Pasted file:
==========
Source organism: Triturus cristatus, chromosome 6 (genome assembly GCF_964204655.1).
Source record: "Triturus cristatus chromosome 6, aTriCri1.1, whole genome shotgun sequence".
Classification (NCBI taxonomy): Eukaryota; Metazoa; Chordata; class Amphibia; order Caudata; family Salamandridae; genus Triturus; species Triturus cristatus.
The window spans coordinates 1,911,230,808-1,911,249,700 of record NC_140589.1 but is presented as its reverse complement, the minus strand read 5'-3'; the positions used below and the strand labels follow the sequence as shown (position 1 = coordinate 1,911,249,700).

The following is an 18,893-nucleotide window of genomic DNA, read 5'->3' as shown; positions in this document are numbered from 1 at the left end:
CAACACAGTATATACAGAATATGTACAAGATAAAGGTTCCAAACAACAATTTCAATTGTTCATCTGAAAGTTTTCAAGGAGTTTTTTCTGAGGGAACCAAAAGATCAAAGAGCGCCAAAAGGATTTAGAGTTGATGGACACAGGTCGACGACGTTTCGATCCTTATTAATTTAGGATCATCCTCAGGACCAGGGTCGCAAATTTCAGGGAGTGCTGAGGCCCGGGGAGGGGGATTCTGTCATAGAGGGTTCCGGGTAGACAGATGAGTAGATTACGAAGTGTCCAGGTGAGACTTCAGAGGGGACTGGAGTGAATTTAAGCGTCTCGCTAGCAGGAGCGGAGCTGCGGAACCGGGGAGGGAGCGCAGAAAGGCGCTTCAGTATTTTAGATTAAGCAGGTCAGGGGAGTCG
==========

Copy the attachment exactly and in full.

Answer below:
Source organism: Triturus cristatus, chromosome 6 (genome assembly GCF_964204655.1).
Source record: "Triturus cristatus chromosome 6, aTriCri1.1, whole genome shotgun sequence".
Classification (NCBI taxonomy): Eukaryota; Metazoa; Chordata; class Amphibia; order Caudata; family Salamandridae; genus Triturus; species Triturus cristatus.
The window spans coordinates 1,911,230,808-1,911,249,700 of record NC_140589.1 but is presented as its reverse complement, the minus strand read 5'-3'; the positions used below and the strand labels follow the sequence as shown (position 1 = coordinate 1,911,249,700).

The following is an 18,893-nucleotide window of genomic DNA, read 5'->3' as shown; positions in this document are numbered from 1 at the left end:
CAACACAGTATATACAGAATATGTACAAGATAAAGGTTCCAAACAACAATTTCAATTGTTCATCTGAAAGTTTTCAAGGAGTTTTTTCTGAGGGAACCAAAAGATCAAAGAGCGCCAAAAGGATTTAGAGTTGATGGACACAGGTCGACGACGTTTCGATCCTTATTAATTTAGGATCATCCTCAGGACCAGGGTCGCAAATTTCAGGGAGTGCTGAGGCCCGGGGAGGGGGATTCTGTCATAGAGGGTTCCGGGTAGACAGATGAGTAGATTACGAAGTGTCCAGGTGAGACTTCAGAGGGGACTGGAGTGAATTTAAGCGTCTCGCTAGCAGGAGCGGAGCTGCGGAACCGGGGAGGGAGCGCAGAAAGGCGCTTCAGTATTTTAGATTAAGCAGGTCAGGGGAGTCG